But it wasn’t true. At all. In fact, the Gulf of Tonkin incident, as it became known, turned out to be a fictitious creation courtesy of the government to escalate war in Vietnam — leading to the deaths of tens of thousands of U.S. troops and millions of Vietnamese, fomenting the largest anti-war movement in American history, and tarnishing the reputation of a nation once considered at least somewhat noble in the eyes of the world.
In 2010, more than 1,100 transcripts from the Vietnam era were released, proving Congress and officials raised serious doubts about the information fed to them by the Pentagon and White House. But while this internal grumbling took place, mainstream media dutifully reported official statements as if the veracity of the information couldn’t be disputed.
Tom Wells, author of the exhaustive exposé “The War Within: America’s Battle Over Vietnam,” explained the media egregiously erred in “almost exclusive reliance on U.S. government officials as sources of information” and “reluctance to question official pronouncements on ‘national security issues.’”
If due diligence had been performed, and reporters had raised appropriate doubts about the Gulf of Tonkin false flag, it’s arguable whether support for the contentious war would have lasted as long as it did.
Suppression of brutality perpetrated in Bahrain during the Arab Spring
CNN sent reporter Amber Lyon and a crew to U.S. ally Bahrain for a documentary about technology’s role in the 2011 people’s uprising known as the Arab Spring, ultimately titled “iRevolution: Online Warriors of the Arab Spring” — but what they encountered instead bore the hallmarks of a repressive and violent regime, and its attempt to filter and censor the truth. Lyon and the other CNN reporters went to great lengths to speak with sources participating in the massive uprising — one the Bahraini government wished to quash at all costs.
“By the time the CNN crew arrived,” the Guardian reported, “many of the sources who had agreed to speak to them were either in hiding or had disappeared. Regime opponents whom they interviewed suffered recriminations, as did ordinary citizens who worked with them as fixers. Leading human rights activist Nabeel Rajab was charged with crimes shortly after speaking to the CNN team. A doctor who gave the crew a tour of his village and arranged meetings with government opponents, Saeed Ayyad, had his house burned to the ground shortly after. Their local fixer was fired ten days after working with them.”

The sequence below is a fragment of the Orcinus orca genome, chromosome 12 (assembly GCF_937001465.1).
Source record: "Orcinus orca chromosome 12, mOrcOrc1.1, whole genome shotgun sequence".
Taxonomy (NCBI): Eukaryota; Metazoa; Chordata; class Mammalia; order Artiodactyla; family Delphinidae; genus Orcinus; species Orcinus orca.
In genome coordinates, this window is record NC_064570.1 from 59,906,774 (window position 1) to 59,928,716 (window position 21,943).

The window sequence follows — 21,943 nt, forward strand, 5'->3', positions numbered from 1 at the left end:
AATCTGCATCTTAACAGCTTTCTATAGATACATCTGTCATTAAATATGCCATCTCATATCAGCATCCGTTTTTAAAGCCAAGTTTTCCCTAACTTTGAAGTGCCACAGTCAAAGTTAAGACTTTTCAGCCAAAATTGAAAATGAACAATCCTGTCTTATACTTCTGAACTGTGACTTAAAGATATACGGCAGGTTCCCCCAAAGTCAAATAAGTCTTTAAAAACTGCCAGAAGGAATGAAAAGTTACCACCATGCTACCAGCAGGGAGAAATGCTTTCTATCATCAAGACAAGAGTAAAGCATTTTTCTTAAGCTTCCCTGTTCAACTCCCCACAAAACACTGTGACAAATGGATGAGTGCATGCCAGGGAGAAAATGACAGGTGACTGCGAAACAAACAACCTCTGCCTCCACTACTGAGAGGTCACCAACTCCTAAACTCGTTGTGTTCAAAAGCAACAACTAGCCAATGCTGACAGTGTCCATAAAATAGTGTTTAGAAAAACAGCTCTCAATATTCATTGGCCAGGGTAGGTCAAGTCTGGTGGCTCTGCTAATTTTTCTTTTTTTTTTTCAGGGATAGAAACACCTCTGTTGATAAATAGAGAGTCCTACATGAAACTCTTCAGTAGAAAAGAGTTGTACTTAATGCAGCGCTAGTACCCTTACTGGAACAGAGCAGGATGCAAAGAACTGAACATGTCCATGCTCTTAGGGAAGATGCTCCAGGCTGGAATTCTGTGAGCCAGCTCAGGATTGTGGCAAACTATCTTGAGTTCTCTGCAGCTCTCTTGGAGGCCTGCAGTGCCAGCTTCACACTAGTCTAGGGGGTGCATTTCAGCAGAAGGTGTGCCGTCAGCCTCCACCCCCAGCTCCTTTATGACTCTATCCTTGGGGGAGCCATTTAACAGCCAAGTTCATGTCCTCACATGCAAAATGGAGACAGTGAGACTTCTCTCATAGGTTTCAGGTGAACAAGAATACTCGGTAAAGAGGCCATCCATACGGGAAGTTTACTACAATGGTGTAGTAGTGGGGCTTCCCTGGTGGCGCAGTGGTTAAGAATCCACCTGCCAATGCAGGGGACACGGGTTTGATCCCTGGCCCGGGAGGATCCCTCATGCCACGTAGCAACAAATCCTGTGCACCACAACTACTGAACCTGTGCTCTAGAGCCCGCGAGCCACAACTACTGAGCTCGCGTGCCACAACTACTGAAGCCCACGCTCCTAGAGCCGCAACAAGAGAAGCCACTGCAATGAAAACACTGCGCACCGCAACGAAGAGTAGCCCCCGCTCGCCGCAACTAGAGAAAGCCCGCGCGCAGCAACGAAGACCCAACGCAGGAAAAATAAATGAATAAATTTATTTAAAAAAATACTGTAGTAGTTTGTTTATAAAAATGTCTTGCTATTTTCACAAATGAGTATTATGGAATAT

Even the CNN crew experienced the wrath of the regime, upon showing up to interview one source, the Guardian continued, “‘20 heavily-armed men’, whose faces were ‘covered with black ski masks’, ‘jumped from military vehicles’, and then ‘pointed machine guns at’ the journalists, forcing them to the ground. The regime’s security forces seized their cameras and deleted their photos and video footage, and then detained and interrogated them for the next six hours.”
After returning to the U.S., Lyon felt it her duty to expose the abuse being perpetrated by the government of an ally nation — but CNN International didn’t agree. CNN U.S. eventually aired the one-hour documentary. Once. CNN International never did — worse, the organization gave Lyon the cold shoulder, ignoring her repeated requests to return to Bahrain, which would have put CNN ahead of the game in reporting government brutality. Its failure to air the documentary and refusal to provide justification for doing so angered seasoned CNN and other mainstream established journalists across the board.
Lyon met with CNN International president Tony Maddox twice — he first promised to investigate why the documentary wasn’t aired, and then turned against her, warning the journalist not to discuss the matter publicly. Bahraini officials contacted CNN International repeatedly complaining about Lyon’s continued reporting on what she’d witnessed. Intimidation continued until she was eventually laid off, putatively for an unrelated matter.
Attempting to save face, CNN International rebuffed the Guardian’s account and interview with Lyon — but the effort was an impotent justification for the obvious failure of integrity.